Hello, my name is Colton and I am relatively new to the backpacking community and experience. I am looking to start my first journey in Colorado soon, as I begin my freshman year of college in September. I consider myself to be a great outdoorsman on paper, I spent two years on ski patrol, have an outdoor emergency care certification, have taken a few rock climbing/ outdoor survival courses and went on many four wheeling trips (and one backpacking trip) with my dad. He passed away in February and in the past few years he has been too sick to continue teaching me about the outdoors. I am not in the best shape of my life and am not an avid hiker, but I am seeking a 3-4 day challenge in the Colorado wilderness to broaden my experience and knowledge. Since my father passed away, I have inherited many 20-30 year old backpacking items which still serve their function and should suffice for my first trip - supplemented with a few more important newer items. I am, however, unable to decide on a location. I would like to take this trip semi-solo, with my dog as a companion. I would like to challenge my endurance and skills, but not put myself in a dangerous situation while also staying closer to the front range if possible. Currently, there are fire bans throughout Colorado and I have never camped without a fire nor do I particularly want to, but I'd do it if necessary. So, after that extensive introduction I was hoping to get some advice on skills/gear but especially on a great trail!
Welcome to these boards and our community! I can't give you much advice on Colorado--that's far from home for me-- but I can give you some advice on your first solo trip.
If you've never done a backpacking trip on your own, your first trip should really be focused on getting comfortable with your gear. You'll need a small stove (I use a pocket rocket from MSR) and you want to make sure that everything else works well. This is that same as a new sailboat going on a "shakedown" cruise to get everything shipshape.
Even those of us with thousands of miles behind us still try out our gear before taking it on the trail, and a good goal for you would be a trip that allows you to bail out if thingd don't work the way you expect.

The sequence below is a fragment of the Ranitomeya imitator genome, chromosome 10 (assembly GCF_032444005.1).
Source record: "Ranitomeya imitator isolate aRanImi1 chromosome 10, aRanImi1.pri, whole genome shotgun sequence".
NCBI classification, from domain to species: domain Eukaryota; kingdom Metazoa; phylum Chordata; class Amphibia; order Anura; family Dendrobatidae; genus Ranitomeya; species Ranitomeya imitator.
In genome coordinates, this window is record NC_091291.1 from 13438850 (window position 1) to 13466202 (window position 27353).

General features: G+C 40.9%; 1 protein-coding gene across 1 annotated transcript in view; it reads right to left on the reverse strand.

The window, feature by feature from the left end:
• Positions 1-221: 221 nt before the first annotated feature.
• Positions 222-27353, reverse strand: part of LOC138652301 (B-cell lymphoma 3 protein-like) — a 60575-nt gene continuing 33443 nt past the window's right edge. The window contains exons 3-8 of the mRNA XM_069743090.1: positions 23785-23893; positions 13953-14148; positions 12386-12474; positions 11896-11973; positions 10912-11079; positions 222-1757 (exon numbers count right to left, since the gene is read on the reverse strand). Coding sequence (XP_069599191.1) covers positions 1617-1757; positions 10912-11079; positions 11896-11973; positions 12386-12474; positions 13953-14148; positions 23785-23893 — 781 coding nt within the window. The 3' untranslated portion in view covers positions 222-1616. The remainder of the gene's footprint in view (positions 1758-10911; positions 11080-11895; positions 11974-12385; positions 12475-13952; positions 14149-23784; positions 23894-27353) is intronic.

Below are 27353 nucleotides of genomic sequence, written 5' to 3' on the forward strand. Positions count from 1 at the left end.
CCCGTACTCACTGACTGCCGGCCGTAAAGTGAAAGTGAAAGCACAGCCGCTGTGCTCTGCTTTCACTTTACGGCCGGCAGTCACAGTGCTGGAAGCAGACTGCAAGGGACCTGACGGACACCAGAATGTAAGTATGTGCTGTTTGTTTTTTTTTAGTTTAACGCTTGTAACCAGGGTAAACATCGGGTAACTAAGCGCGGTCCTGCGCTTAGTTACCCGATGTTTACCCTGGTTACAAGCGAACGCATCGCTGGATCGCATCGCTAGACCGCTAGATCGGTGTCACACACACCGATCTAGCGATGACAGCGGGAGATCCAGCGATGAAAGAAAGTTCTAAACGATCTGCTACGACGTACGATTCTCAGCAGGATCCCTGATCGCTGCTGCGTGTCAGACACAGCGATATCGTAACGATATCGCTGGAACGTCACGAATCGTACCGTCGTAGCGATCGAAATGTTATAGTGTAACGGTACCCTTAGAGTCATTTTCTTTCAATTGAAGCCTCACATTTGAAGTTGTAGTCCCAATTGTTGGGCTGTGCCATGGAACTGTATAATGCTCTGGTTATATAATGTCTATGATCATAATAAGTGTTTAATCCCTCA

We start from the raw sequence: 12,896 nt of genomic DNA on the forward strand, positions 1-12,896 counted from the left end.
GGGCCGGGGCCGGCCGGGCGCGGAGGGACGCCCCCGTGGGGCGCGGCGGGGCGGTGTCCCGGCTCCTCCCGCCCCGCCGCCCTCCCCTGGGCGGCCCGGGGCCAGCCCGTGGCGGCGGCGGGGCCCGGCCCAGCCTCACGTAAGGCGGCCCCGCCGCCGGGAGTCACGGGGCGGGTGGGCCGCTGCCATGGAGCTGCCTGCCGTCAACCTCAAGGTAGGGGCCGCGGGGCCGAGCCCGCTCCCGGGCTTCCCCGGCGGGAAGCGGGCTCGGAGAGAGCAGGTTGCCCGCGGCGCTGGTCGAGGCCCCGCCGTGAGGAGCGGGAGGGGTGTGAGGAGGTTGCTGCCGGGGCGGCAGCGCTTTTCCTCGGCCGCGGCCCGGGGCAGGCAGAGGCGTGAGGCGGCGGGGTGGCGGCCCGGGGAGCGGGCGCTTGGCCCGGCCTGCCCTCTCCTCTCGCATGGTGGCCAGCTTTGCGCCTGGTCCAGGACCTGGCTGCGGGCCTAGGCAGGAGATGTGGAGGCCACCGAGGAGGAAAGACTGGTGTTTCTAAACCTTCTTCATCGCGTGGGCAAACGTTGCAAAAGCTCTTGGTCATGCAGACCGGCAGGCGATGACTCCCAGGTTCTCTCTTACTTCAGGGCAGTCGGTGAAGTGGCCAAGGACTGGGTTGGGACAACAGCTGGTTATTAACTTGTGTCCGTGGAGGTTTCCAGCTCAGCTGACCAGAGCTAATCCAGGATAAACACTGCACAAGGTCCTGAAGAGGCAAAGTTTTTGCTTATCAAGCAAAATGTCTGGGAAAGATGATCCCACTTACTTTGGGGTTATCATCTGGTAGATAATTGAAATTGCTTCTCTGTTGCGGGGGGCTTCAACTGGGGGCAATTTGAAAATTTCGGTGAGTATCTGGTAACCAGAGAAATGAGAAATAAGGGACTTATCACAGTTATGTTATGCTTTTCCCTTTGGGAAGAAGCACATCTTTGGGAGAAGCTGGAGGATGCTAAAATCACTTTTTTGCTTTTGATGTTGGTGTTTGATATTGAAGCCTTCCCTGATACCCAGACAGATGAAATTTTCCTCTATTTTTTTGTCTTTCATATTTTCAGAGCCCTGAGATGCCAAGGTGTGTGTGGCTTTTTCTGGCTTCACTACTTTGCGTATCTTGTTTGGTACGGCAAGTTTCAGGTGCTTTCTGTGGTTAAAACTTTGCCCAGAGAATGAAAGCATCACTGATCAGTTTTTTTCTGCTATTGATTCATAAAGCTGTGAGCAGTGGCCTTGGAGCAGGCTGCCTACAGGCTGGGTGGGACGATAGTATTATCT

I'd suggest starting with a base camp style hike that gets you camping within an easy day's hike of the trailhead, but still let's you day hike to interesting places for a couple of days as well.
After you've done a hike like that and made sure all your gear is functional, you can tackle a more challenging hike in terms of miles and routes.
Loc: Gateway to Columbia Gorge
Unfortunately, the "new normal" of drier summers, longer fire seasons, and more vulnerable forests is that you can expect fire bans every summer. While I grew up with campfires, once i started using a stove I got along fine without a fire--just wore a little more insulation in the evenings--and discovered the stars! I have not had a campfire in the past 30 years (except when car camping with kids) and haven't missed it. Not having a fire actually saves a lot of time and effort that can be used for leisurely admiring the sunset and enjoying meteor showers..
The other part of the "new normal" is that you need to have a Plan B and perhaps a Plan C ready to switch to at the last minute for each trip, in case a fire breaks out at Plan A. It has happened to me several times.
As far as starting out with your gear, balzaccom has given you an excellent scenario and I recommend you follow it! The main skill to practice is keeping your insulation dry so you can stay warm. Car-camping in nasty weather (so you can bail out if you fail) is a good way to start this.
With the dog, work on obedience training, having him sleep in the tent (if he's crate trained, you should have no problem), and plan on keeping him on leash most of the time (out of consideration for other people and chasable wildlife) and on a tether when you're in camp to keep him out of your and your neighbors' food. Make sure you bury his poop, as you do your own. You'll of course have to avoid national parks, which are very anti-dog, but Rocky Mtn Natl Park is actually not the most scenic part of the Colorado Rockies anyway, so no big deal.
My Colorado days are long past (my last trip there was 10 years ago), so I can't recommend a specific spot. Some of the most popular places require advance permits and are rather overrun with people. On the other hand, for a beginner, being in a popular place is a good idea for your first few trips.
Do note that by late September/early October, winter arrives in the high country. Be prepared for snow, cold, and hunting season (wear plenty of blaze orange). The September/early October snows will melt off, but they may start sticking by mid-October.
Your college will undoubtedly have an outing club which will help you get started and continue into the cold season. In addition to downhill skiing/snowboarding, there's cross-country skiing and winter camping. And, hopefully, classes on avalanche safety.
Edited by OregonMouse (08/05/1801:29 PM)
May your trails be crooked, winding, lonesome, dangerous, leading to the most amazing view--E. Abbey
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